Root Beer Genie Experiment


  1. Hide the small ball in your hand. Your hand should be held naturally so no one can tell you are hiding anything. This method in the magic community is called palming. It may take practice for you to feel comfortable with this. Try carrying the ball around with you while you go about your day.
  2. Have a friend select one of the soda bottles and one of the ropes, you take the other of each.
  3. Ask your friend to inspect the bottle to make sure it is a normal bottle. While they are doing that, you do the same. Turn the bottle upside down and secretly place the ball that has been hidden in your hand at the opening of the bottle. As you turn the bottle over, the ball should fall inside to the bottom of the bottle. Make sure you have a hand holding the bottle near the bottom to help hide the ball inside.
  4. From this point on your friend should do the same thing that you are doing. Each of you pick up your ropes and place them halfway into your bottles.
  5. Turn your bottles upside down and tug a little on the rope. As you let go, the rope in your bottle will stay in place. Now turn your bottle right side up and let it dangle as you hold onto the rope. It’s magic! At this point your friend will still be trying to get the rope to suspend from the bottle.
  6. Push the rope into your bottle to release the ball and remove the rope. Grabbing the bottle by the neck, turn it upside down to secretly drop the ball back into your hand. Offer to trade bottles and ropes with your friend since you have proven yours works. Remember to steal the ball without them seeing!
  7. While you take their bottle, pretend to inspect it to figure out why it wasn’t working. While doing this, repeat the process of sneaking the ball inside the bottle, putting the rope halfway inside, and allowing the bottle to hang from the rope. Your friend will be amazed at your magical powers!

Materials List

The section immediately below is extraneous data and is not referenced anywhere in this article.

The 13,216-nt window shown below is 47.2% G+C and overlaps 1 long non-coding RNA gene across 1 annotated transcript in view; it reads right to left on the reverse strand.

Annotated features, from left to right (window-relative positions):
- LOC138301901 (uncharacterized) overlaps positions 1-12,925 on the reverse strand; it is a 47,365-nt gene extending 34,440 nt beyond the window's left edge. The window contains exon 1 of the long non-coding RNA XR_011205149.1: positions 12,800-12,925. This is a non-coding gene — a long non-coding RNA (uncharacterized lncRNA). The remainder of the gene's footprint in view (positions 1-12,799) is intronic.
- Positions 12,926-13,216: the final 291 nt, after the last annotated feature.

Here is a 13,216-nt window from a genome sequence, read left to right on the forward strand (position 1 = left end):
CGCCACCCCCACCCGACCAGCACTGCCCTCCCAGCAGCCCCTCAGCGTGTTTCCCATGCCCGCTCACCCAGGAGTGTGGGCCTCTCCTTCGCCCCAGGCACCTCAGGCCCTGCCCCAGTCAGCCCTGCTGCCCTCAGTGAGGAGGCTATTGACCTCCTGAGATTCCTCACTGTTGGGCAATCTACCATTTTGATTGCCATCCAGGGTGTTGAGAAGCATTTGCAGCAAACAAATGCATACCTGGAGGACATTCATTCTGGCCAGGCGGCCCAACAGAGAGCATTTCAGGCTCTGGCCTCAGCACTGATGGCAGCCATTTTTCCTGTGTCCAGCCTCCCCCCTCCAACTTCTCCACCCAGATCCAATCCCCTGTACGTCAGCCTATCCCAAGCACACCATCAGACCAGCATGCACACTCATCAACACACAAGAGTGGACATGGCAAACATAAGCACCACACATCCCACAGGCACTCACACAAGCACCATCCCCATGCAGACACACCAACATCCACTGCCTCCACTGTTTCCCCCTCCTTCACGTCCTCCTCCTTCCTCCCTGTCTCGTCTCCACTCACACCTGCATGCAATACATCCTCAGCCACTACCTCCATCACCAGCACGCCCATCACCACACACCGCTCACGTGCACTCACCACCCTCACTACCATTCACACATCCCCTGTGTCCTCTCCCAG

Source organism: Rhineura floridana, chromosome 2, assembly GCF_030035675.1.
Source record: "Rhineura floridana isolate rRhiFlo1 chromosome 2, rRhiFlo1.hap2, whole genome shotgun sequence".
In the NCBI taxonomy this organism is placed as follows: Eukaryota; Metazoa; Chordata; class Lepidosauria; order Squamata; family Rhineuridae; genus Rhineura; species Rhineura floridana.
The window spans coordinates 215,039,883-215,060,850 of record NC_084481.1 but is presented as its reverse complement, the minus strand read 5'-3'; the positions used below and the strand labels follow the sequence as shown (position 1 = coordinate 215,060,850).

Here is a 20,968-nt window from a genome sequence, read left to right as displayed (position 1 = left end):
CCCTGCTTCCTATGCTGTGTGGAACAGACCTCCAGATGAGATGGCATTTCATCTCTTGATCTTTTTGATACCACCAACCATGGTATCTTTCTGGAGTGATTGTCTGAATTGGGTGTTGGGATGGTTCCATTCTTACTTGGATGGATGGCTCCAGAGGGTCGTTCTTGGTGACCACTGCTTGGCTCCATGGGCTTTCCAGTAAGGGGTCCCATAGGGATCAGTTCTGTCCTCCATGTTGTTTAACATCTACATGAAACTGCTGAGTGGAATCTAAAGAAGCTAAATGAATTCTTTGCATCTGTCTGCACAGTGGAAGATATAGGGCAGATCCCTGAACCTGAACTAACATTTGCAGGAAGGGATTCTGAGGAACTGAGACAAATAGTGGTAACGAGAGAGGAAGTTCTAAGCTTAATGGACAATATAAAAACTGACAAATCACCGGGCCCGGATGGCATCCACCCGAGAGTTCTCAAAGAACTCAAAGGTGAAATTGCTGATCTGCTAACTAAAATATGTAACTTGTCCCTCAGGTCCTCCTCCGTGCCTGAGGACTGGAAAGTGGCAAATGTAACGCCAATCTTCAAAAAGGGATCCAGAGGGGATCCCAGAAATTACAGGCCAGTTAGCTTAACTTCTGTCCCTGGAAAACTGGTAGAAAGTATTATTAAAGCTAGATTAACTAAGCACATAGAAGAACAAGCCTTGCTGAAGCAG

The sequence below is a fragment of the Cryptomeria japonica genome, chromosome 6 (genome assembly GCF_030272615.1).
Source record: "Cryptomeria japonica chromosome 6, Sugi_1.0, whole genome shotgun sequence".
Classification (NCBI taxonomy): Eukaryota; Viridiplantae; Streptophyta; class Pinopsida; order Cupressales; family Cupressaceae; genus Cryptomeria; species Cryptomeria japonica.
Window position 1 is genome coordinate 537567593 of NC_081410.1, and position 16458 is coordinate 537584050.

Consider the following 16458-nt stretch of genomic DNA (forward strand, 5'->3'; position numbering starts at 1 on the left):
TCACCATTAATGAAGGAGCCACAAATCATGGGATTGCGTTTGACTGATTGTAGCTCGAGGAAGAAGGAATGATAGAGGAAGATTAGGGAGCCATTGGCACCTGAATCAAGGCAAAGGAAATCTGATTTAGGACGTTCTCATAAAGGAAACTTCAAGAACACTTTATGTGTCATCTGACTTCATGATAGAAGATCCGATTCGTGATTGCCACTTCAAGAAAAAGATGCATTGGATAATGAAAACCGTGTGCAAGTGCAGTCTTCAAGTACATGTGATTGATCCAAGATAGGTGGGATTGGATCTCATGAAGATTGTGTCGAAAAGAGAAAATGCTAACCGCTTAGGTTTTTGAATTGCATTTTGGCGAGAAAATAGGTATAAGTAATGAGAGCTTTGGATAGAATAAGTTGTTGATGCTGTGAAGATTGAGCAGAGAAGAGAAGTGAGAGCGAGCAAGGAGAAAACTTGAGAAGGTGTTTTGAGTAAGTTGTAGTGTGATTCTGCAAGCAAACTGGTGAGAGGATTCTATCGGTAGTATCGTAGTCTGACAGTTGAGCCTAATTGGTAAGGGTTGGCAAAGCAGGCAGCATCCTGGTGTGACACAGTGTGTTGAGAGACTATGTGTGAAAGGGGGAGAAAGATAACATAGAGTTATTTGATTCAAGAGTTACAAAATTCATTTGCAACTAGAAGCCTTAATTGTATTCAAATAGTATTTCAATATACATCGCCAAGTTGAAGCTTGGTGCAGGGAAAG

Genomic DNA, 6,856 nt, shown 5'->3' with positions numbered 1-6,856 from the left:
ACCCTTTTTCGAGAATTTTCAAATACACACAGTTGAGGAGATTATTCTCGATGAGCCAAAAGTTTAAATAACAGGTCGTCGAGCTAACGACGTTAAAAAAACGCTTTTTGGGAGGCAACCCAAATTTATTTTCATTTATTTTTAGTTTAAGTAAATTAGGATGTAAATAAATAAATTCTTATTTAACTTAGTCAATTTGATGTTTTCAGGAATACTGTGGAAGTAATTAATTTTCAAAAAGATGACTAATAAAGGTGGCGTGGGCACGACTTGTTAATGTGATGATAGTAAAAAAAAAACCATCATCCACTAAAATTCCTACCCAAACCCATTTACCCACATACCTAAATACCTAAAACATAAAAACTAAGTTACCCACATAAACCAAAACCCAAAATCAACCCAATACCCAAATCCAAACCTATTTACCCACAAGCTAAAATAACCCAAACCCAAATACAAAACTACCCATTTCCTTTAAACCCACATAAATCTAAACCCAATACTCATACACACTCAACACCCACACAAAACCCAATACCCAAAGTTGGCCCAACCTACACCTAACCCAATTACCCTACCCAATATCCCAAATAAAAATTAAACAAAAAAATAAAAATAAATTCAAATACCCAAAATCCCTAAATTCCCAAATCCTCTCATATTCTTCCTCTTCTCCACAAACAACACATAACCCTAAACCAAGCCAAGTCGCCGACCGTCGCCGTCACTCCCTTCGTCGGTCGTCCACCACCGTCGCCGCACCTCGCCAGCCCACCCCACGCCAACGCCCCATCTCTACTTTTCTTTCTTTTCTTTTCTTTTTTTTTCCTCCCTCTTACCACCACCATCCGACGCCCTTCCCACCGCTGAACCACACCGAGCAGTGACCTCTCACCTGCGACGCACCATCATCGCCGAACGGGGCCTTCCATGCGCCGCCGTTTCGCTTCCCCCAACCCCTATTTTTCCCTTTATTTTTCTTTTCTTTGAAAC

• Two glass soda bottles 
  • Two pieces of rope 
  • One small ball 
  • Adult supervision

How Does It Work?

Friction makes this effect work. Friction is the force or resistance that fights against the movement of one object or surface against another object or surface. The surface of the aluminum ball (the “genie”) provides adequate force or resistance to bind the rope against the glass and keeps the rope from slipping out of the bottle. On a very tiny level (microscopic, in fact), the fibers of the rope are grabbed by the rough surface of the ball on one side and the rough surface of the glass on the other. This resistance stops the rope from moving. At the same time, the surfaces of the ball and the glass are binding each other to hold the ball firmly in place. When you push the rope downward slightly, the resistance is removed, the ball drops into the bottle, and the rope can be easily taken out of the bottle.

Take it Further!

Now that you have mastered the Root Beer Genie experiment, try different ways to experiment with it. Are there other objects that you can use instead of the small ball that create more friction? How about something to replace the rope? Just remember that the bottles you are using are made of glass, so we recommend trying this over a bed or close to the carpet so if the bottle falls, it doesn’t break!

Additional Information

This dramatic salt water density change can be experienced in real life. While humans will (sort of) float in an ocean, we really float in bodies of water like Utah’s Great Salt Lake and the Dead Sea in Israel and the West Bank. They are so salty that it’s nearly impossible to sink in them! Just be sure to rinse off really well when you get out.

Science Fair Connection

Performing the Root Beer Genie experiment is pretty cool, but it isn’t a science fair project. You can create a science fair project by identifying a variable, or something that changes, in this experiment. Let’s take a look at some of the variable options that might work:

      • Try testing how strong the friction of the rope is in comparison with other materials (nylon vs cotton). To do this, slowly add weight to the bottle until the rope (or other material) slides out of the bottle. Document your findings.
      • Instead of changing out the rope, do the same test by trying different balls.

That’s just a couple of ideas, but you aren’t limited to those! Try coming up with different ideas of variables and give them a try. Remember, you can only change one thing at a time. If you are testing different liquids, make sure that the other factors are remaining the same!